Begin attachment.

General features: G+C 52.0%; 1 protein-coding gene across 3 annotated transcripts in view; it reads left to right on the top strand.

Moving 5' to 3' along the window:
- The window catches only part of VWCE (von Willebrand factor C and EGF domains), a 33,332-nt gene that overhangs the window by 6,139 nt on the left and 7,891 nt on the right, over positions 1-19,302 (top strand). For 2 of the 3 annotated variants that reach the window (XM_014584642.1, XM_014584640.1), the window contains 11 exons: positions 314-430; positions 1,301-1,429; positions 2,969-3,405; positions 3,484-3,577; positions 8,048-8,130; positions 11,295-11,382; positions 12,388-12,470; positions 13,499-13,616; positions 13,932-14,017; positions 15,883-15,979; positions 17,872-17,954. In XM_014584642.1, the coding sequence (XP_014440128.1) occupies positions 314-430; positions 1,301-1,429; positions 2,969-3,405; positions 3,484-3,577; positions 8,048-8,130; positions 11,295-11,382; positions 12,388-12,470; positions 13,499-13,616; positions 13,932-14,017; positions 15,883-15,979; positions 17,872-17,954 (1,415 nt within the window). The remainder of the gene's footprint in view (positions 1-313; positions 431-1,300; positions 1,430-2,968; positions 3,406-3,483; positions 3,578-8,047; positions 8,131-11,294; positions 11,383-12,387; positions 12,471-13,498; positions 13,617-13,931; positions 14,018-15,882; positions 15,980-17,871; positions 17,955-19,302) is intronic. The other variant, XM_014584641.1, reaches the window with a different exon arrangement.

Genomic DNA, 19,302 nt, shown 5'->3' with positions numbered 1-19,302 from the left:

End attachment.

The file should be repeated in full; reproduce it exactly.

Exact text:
General features: G+C 52.0%; 1 protein-coding gene across 3 annotated transcripts in view; it reads left to right on the top strand.

Moving 5' to 3' along the window:
- The window catches only part of VWCE (von Willebrand factor C and EGF domains), a 33,332-nt gene that overhangs the window by 6,139 nt on the left and 7,891 nt on the right, over positions 1-19,302 (top strand). For 2 of the 3 annotated variants that reach the window (XM_014584642.1, XM_014584640.1), the window contains 11 exons: positions 314-430; positions 1,301-1,429; positions 2,969-3,405; positions 3,484-3,577; positions 8,048-8,130; positions 11,295-11,382; positions 12,388-12,470; positions 13,499-13,616; positions 13,932-14,017; positions 15,883-15,979; positions 17,872-17,954. In XM_014584642.1, the coding sequence (XP_014440128.1) occupies positions 314-430; positions 1,301-1,429; positions 2,969-3,405; positions 3,484-3,577; positions 8,048-8,130; positions 11,295-11,382; positions 12,388-12,470; positions 13,499-13,616; positions 13,932-14,017; positions 15,883-15,979; positions 17,872-17,954 (1,415 nt within the window). The remainder of the gene's footprint in view (positions 1-313; positions 431-1,300; positions 1,430-2,968; positions 3,406-3,483; positions 3,578-8,047; positions 8,131-11,294; positions 11,383-12,387; positions 12,471-13,498; positions 13,617-13,931; positions 14,018-15,882; positions 15,980-17,871; positions 17,955-19,302) is intronic. The other variant, XM_014584641.1, reaches the window with a different exon arrangement.

Genomic DNA, 19,302 nt, shown 5'->3' with positions numbered 1-19,302 from the left: